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ECO 305 — Fall 2003
Microeconomic Theory — A Mathematical Approach
Problem Set 4 — Due October 16 in class
Question 1: (40 points)
There are two goods, food and clothing, whose quantities are to be denoted by F and C and
prices by PF and PC respectively. There is a consumer whose income is to be denoted by M
and utility by U . His expenditure function is known to be
M = M ∗(PF , PC , U ) = (PF )1/2 (PC )1/2 U .
(a) Write down his Marshallian or uncompensated demand functions. Do not derive them
from first principles, just state them using standard Cobb-Douglas results.
(b) Initially M = 100, PF = 1, and PC = 1. What quantities does the consumer buy,
and what is his resulting utility?
(c) Now the price of food rises to PF = 1.21, while income and the price of clothing are
as before. What quantities does the consumer buy and what is his resulting utility?
(d) Suppose the increase in the price of food was caused by the government levying a tax
of 21 percent on food. What is the government’s revenue from this tax?
(e) If the government wants to compensate the consumer by giving him some extra
income, how much extra income would be needed to restore him to the old utility level? Is
the government’s revenue from the tax on food itself sufficient to provide this compensation?
What is the economic intuition for your answer?
(f) If the government tries to compensate the consumer by giving him enough extra
income to enable him to purchase the same quantities as he did at the original income and
prices of part (b), how much extra income would the government have to give him? With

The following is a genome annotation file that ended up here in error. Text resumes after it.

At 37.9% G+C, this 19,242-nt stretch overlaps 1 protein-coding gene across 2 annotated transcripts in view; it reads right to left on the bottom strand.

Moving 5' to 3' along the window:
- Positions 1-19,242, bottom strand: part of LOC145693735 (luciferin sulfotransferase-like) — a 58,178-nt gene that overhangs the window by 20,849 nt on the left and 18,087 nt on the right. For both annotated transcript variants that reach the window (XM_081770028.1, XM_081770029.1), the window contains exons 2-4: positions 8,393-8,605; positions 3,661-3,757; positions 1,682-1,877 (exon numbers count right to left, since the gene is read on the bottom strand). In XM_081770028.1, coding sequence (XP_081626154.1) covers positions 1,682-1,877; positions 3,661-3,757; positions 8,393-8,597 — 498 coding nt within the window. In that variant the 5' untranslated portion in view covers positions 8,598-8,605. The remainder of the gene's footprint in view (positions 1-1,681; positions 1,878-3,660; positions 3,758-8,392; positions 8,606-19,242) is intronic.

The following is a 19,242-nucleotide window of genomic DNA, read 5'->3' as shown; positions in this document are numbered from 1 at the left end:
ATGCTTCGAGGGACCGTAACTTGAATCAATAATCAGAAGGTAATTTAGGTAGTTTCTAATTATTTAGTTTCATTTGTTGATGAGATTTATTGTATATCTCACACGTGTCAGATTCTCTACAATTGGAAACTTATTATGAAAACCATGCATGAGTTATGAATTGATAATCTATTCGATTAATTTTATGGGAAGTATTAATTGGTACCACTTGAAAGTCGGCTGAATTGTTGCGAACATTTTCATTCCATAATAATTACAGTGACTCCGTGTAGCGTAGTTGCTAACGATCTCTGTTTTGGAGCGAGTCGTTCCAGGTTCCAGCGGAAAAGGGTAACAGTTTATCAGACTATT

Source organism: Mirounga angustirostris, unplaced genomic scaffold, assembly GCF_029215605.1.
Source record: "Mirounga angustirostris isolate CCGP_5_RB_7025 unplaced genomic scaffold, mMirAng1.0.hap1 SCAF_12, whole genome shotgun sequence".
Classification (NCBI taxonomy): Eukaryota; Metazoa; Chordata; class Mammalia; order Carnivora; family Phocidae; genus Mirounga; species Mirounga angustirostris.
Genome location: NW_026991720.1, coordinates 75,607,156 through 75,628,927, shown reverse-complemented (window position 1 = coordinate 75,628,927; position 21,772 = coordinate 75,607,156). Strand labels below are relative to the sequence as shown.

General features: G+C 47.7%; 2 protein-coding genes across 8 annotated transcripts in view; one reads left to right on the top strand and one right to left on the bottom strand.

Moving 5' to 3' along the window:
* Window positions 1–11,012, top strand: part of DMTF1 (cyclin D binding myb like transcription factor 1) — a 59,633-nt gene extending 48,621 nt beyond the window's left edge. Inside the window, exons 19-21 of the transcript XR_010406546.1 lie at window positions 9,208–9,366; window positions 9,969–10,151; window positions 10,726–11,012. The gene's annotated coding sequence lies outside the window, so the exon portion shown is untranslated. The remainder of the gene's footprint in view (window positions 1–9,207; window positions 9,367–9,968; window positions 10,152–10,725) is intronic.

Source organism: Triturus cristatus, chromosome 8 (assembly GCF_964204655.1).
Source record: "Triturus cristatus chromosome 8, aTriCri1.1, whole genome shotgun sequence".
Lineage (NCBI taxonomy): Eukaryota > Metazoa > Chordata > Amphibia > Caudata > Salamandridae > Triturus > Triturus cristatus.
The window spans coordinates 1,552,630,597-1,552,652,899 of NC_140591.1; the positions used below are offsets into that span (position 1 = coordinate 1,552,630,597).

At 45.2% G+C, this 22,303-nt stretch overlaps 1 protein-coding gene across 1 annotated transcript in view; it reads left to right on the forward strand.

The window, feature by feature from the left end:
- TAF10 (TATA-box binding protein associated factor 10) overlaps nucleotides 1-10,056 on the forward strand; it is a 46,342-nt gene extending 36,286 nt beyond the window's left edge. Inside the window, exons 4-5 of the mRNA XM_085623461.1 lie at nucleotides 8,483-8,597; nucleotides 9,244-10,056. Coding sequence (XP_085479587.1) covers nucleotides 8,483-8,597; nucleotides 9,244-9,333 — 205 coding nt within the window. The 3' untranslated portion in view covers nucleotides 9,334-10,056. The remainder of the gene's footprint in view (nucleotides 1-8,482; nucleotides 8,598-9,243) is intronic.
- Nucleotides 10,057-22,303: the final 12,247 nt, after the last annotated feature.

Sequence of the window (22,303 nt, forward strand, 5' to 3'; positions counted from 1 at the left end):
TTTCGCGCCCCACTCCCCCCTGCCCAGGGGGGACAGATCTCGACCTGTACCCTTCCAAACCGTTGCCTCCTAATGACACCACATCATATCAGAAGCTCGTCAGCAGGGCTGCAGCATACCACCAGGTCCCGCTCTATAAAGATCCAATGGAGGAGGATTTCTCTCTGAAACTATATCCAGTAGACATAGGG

this income and the new prices, what quantities will the consumer actually buy? What will
be his resulting utility?
(g) In a graph with F on the horizontal axis and PF on the vertical axis, show the
consumer’s choices with the income M = 100 and the two prices PF = 1 and PF = 1.21.
Calculate the dead-weight loss caused by the tax on food as the area of a triangle, as you
would in ECO 102. What is the correct dead-weight loss and how does your area compare
with it? What are the reasons for the difference between the two measures?
Question 2: (60 points)
A firm can hire capital at a rental price r and labor at a wage w. To produce anything at all
requires one unit of capital; this is fixed and sunk in the short run, and fixed but not sunk
in the long run. If in a unit of time the firm employs L units of labor, and rents K units of
capital (in addition to the one unit needed as the sunk and/or fixed cost), its output Q is
given by the production function
Q = K 1/3 L1/6 .
(a) In the short run, the firm is committed to hire a fixed amount of capital 1 + K, and
can vary its output Q only by employing an appropriate amount of labor L. Find algebraic
expressions for the firm’s short-run total, average, and marginal cost functions.
(b) In the long run, the firm can vary both capital and labor. Find algebraic expressions
for the firm’s long-run total, average, and marginal cost functions.
(c) To link the short-run and the long-run cost curves, take the short-run average cost
curve, and for given Q, find the K (as a function of Q) that minimizes short-run average
cost. Substitute this in the short-run average cost function, reducing it to a function of Q,
r and w. Verify that it is the same as the long-run average cost function.
(d) Show that the quantity that minimizes the firm’s long-run average cost is given by
21/3 1/6 −1/6
r w
Observe that this Q is an increasing function of r. What is the economic intuition for this